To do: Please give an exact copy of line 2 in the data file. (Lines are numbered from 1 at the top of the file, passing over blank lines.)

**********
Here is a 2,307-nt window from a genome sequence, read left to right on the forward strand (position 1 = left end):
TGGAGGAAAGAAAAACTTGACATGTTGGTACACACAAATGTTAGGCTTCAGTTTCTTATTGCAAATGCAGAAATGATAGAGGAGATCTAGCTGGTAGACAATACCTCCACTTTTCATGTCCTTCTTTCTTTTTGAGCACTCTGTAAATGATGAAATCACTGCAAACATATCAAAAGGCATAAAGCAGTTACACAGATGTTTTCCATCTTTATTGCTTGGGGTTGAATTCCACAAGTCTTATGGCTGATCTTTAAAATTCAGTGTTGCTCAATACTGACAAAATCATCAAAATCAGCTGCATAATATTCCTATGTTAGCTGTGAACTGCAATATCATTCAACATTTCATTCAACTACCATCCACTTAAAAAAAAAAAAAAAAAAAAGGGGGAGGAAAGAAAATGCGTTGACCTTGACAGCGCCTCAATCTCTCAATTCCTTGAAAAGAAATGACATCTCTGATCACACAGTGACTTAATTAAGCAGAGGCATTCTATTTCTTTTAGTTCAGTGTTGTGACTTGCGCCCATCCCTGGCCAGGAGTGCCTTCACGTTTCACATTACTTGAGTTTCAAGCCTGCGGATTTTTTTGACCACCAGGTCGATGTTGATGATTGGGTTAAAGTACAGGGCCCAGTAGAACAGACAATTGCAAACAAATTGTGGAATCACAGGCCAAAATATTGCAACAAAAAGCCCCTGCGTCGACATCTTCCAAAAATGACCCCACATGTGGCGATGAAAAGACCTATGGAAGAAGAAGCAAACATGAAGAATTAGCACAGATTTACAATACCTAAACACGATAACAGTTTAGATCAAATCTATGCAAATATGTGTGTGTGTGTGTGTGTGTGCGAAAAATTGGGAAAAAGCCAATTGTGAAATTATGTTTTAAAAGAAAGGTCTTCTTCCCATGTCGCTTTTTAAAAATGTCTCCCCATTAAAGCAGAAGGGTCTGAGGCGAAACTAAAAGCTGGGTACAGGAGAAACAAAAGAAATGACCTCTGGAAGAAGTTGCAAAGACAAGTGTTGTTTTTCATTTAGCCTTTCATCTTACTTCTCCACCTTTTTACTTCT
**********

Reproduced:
TGGAGGAAAGAAAAACTTGACATGTTGGTACACACAAATGTTAGGCTTCAGTTTCTTATTGCAAATGCAGAAATGATAGAGGAGATCTAGCTGGTAGACAATACCTCCACTTTTCATGTCCTTCTTTCTTTTTGAGCACTCTGTAAATGATGAAATCACTGCAAACATATCAAAAGGCATAAAGCAGTTACACAGATGTTTTCCATCTTTATTGCTTGGGGTTGAATTCCACAAGTCTTATGGCTGATCTTTAAAATTCAGTGTTGCTCAATACTGACAAAATCATCAAAATCAGCTGCATAATATTCCTATGTTAGCTGTGAACTGCAATATCATTCAACATTTCATTCAACTACCATCCACTTAAAAAAAAAAAAAAAAAAAAGGGGGAGGAAAGAAAATGCGTTGACCTTGACAGCGCCTCAATCTCTCAATTCCTTGAAAAGAAATGACATCTCTGATCACACAGTGACTTAATTAAGCAGAGGCATTCTATTTCTTTTAGTTCAGTGTTGTGACTTGCGCCCATCCCTGGCCAGGAGTGCCTTCACGTTTCACATTACTTGAGTTTCAAGCCTGCGGATTTTTTTGACCACCAGGTCGATGTTGATGATTGGGTTAAAGTACAGGGCCCAGTAGAACAGACAATTGCAAACAAATTGTGGAATCACAGGCCAAAATATTGCAACAAAAAGCCCCTGCGTCGACATCTTCCAAAAATGACCCCACATGTGGCGATGAAAAGACCTATGGAAGAAGAAGCAAACATGAAGAATTAGCACAGATTTACAATACCTAAACACGATAACAGTTTAGATCAAATCTATGCAAATATGTGTGTGTGTGTGTGTGTGTGCGAAAAATTGGGAAAAAGCCAATTGTGAAATTATGTTTTAAAAGAAAGGTCTTCTTCCCATGTCGCTTTTTAAAAATGTCTCCCCATTAAAGCAGAAGGGTCTGAGGCGAAACTAAAAGCTGGGTACAGGAGAAACAAAAGAAATGACCTCTGGAAGAAGTTGCAAAGACAAGTGTTGTTTTTCATTTAGCCTTTCATCTTACTTCTCCACCTTTTTACTTCT